Inspect the Abdomen

The contour of the abdomen should be assessed. A scaphoid, or concave, abdomen may be associated with cachexia;a protuberant abdomen may result from gaseous distention of the intestines, ascites, (splenomegaly lator), or obesity. When a patient with ascites stands, the fluid sinks into the lower abdomen; when lying supine, the fluid bulges in the flanks. If a patient with ascites lies on the side, the fluid flows to the dependent lower side. A patient with a protuberant abdomen as a result of carcinomatous ascites is shown in Figure 17-10.

The examiner should focus attention on the abdomen to describe adequately the presence of any asymmetry, distention, masses, or visible peristaltic waves. The examiner should then observe the abdomen from above, looking for the same signs. Inspection of the abdomen for striae and scars may provide valuable data. Silver striae are stretch marks consistent with weight loss. Pinkish-purple striae are classic signs of adrenocortical excess. Figure 17-11 shows the characteristic purplish striae in a patient with Cushing's syndrome.

Is the umbilicus everted? An everted umbilicus is often a sign of increased abdominal pressure, usually from ascites or a large mass. An umbilical hernia may also cause an umbilicus to become everted.

Are there ecchymoses on the abdomen or on the flanks? Massive ecchymoses may occur in these areas as a result of hemorrhagic pancreatitis or strangulated bowel. This is Grey Turner's sign.

Cullen's sign is a bluish discoloration of the umbilicus resulting from hemoperitoneum of any cause.

Recognition of classic surgical scars may be helpful. Figure 17-12 shows the locations of some common surgical scars.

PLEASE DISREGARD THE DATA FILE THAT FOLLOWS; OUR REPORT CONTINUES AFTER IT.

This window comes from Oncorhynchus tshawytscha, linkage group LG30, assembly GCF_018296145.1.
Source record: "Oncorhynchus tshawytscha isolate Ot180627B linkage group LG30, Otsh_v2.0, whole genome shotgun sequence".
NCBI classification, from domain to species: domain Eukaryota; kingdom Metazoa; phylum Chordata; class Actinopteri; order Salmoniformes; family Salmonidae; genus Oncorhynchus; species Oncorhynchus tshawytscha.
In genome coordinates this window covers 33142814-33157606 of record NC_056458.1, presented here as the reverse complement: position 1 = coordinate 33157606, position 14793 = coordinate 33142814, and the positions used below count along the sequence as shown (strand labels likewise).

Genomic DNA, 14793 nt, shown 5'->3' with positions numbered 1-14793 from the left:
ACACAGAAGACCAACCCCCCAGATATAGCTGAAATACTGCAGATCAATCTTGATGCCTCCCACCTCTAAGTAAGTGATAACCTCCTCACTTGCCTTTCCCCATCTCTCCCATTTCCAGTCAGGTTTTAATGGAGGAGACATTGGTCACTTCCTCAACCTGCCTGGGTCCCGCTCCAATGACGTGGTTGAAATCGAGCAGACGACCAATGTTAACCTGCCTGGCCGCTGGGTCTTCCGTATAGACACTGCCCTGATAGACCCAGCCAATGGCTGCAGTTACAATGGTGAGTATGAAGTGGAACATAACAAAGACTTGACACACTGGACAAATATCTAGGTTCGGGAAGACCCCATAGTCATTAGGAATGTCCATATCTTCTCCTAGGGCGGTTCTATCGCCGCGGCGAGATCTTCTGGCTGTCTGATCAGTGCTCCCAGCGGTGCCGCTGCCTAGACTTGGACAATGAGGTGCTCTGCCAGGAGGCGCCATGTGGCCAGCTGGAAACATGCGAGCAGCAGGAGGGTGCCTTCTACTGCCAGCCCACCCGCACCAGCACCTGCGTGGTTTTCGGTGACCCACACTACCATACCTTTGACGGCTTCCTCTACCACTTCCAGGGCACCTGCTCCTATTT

Inspection Umbilical HerniaEffect Abdomen Ascites Scar

Figure 17-12 Locations of common surgical scars. Inspect for Hernias

The patient lying in bed should be asked to cough while the examiner inspects the inguinal, umbilical, and femoral areas. This maneuver, by increasing intra-abdominal pressure, may produce a sudden bulging in these areas, which may be related to a hernia. If the patient has had surgery, coughing may reveal a bulging along the abdominal scar from the previous incision. In addition, coughing may elicit pain localized to a specific area. This technique enables the examiner to identify the area of maximal tenderness and to perform most of the abdominal examination without too much discomfort to the patient. Ascites secondary to metastatic breast carcinoma and an umbilical hernia are shown in Figure 17-13.

Figure 17-12 Locations of common surgical scars. Inspect for Hernias

The patient lying in bed should be asked to cough while the examiner inspects the inguinal, umbilical, and femoral areas. This maneuver, by increasing intra-abdominal pressure, may produce a sudden bulging in these areas, which may be related to a hernia. If the patient has had surgery, coughing may reveal a bulging along the abdominal scar from the previous incision. In addition, coughing may elicit pain localized to a specific area. This technique enables the examiner to identify the area of maximal tenderness and to perform most of the abdominal examination without too much discomfort to the patient. Ascites secondary to metastatic breast carcinoma and an umbilical hernia are shown in Figure 17-13.

How To Reduce Acne Scarring

How To Reduce Acne Scarring

Acne is a name that is famous in its own right, but for all of the wrong reasons. Most teenagers know, and dread, the very word, as it so prevalently wrecks havoc on their faces throughout their adolescent years.

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